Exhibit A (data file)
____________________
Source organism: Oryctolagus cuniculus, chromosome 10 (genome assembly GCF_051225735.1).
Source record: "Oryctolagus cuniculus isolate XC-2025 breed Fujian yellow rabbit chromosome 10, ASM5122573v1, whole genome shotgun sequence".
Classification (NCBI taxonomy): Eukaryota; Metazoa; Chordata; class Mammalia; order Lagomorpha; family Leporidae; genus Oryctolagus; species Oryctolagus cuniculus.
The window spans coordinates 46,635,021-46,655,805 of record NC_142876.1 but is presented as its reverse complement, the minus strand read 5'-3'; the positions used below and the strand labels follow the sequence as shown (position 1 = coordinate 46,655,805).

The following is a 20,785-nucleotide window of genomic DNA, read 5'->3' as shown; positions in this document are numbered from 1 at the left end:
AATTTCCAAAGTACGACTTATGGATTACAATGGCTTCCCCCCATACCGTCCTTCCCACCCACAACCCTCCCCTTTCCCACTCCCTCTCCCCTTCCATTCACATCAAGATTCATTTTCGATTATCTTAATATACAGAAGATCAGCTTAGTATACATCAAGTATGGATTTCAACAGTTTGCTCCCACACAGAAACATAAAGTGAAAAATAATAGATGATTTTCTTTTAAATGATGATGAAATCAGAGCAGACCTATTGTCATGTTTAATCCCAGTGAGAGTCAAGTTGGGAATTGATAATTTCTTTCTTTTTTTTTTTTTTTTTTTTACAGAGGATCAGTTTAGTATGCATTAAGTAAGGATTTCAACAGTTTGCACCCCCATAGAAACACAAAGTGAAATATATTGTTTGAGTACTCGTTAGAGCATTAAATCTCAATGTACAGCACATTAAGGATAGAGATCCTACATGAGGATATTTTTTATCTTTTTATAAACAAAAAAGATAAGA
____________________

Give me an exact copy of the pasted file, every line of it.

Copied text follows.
Source organism: Oryctolagus cuniculus, chromosome 10 (genome assembly GCF_051225735.1).
Source record: "Oryctolagus cuniculus isolate XC-2025 breed Fujian yellow rabbit chromosome 10, ASM5122573v1, whole genome shotgun sequence".
Classification (NCBI taxonomy): Eukaryota; Metazoa; Chordata; class Mammalia; order Lagomorpha; family Leporidae; genus Oryctolagus; species Oryctolagus cuniculus.
The window spans coordinates 46,635,021-46,655,805 of record NC_142876.1 but is presented as its reverse complement, the minus strand read 5'-3'; the positions used below and the strand labels follow the sequence as shown (position 1 = coordinate 46,655,805).

The following is a 20,785-nucleotide window of genomic DNA, read 5'->3' as shown; positions in this document are numbered from 1 at the left end:
AATTTCCAAAGTACGACTTATGGATTACAATGGCTTCCCCCCATACCGTCCTTCCCACCCACAACCCTCCCCTTTCCCACTCCCTCTCCCCTTCCATTCACATCAAGATTCATTTTCGATTATCTTAATATACAGAAGATCAGCTTAGTATACATCAAGTATGGATTTCAACAGTTTGCTCCCACACAGAAACATAAAGTGAAAAATAATAGATGATTTTCTTTTAAATGATGATGAAATCAGAGCAGACCTATTGTCATGTTTAATCCCAGTGAGAGTCAAGTTGGGAATTGATAATTTCTTTCTTTTTTTTTTTTTTTTTTTTACAGAGGATCAGTTTAGTATGCATTAAGTAAGGATTTCAACAGTTTGCACCCCCATAGAAACACAAAGTGAAATATATTGTTTGAGTACTCGTTAGAGCATTAAATCTCAATGTACAGCACATTAAGGATAGAGATCCTACATGAGGATATTTTTTATCTTTTTATAAACAAAAAAGATAAGA